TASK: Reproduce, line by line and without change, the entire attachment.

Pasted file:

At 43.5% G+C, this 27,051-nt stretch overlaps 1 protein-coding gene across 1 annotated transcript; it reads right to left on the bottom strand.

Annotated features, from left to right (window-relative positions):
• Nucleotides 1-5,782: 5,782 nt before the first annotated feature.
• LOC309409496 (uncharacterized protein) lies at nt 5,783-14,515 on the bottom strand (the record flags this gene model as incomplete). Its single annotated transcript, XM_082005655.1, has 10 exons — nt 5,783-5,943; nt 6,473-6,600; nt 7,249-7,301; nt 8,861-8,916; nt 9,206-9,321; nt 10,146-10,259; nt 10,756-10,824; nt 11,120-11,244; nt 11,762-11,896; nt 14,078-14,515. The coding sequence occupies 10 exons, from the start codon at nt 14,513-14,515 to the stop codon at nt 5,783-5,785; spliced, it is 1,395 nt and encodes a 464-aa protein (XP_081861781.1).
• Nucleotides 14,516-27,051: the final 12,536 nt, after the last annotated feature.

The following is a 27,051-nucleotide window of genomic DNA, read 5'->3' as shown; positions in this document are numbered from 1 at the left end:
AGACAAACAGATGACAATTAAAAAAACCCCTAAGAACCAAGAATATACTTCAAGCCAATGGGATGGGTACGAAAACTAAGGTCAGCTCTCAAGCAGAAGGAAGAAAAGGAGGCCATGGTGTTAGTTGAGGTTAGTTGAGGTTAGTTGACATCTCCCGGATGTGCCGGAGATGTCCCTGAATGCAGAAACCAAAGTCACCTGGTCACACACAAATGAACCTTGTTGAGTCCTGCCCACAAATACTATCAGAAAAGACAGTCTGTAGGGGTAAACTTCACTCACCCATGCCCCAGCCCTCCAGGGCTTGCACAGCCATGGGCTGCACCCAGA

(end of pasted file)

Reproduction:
At 43.5% G+C, this 27,051-nt stretch overlaps 1 protein-coding gene across 1 annotated transcript; it reads right to left on the bottom strand.

Annotated features, from left to right (window-relative positions):
• Nucleotides 1-5,782: 5,782 nt before the first annotated feature.
• LOC309409496 (uncharacterized protein) lies at nt 5,783-14,515 on the bottom strand (the record flags this gene model as incomplete). Its single annotated transcript, XM_082005655.1, has 10 exons — nt 5,783-5,943; nt 6,473-6,600; nt 7,249-7,301; nt 8,861-8,916; nt 9,206-9,321; nt 10,146-10,259; nt 10,756-10,824; nt 11,120-11,244; nt 11,762-11,896; nt 14,078-14,515. The coding sequence occupies 10 exons, from the start codon at nt 14,513-14,515 to the stop codon at nt 5,783-5,785; spliced, it is 1,395 nt and encodes a 464-aa protein (XP_081861781.1).
• Nucleotides 14,516-27,051: the final 12,536 nt, after the last annotated feature.

The following is a 27,051-nucleotide window of genomic DNA, read 5'->3' as shown; positions in this document are numbered from 1 at the left end:
AGACAAACAGATGACAATTAAAAAAACCCCTAAGAACCAAGAATATACTTCAAGCCAATGGGATGGGTACGAAAACTAAGGTCAGCTCTCAAGCAGAAGGAAGAAAAGGAGGCCATGGTGTTAGTTGAGGTTAGTTGAGGTTAGTTGACATCTCCCGGATGTGCCGGAGATGTCCCTGAATGCAGAAACCAAAGTCACCTGGTCACACACAAATGAACCTTGTTGAGTCCTGCCCACAAATACTATCAGAAAAGACAGTCTGTAGGGGTAAACTTCACTCACCCATGCCCCAGCCCTCCAGGGCTTGCACAGCCATGGGCTGCACCCAGA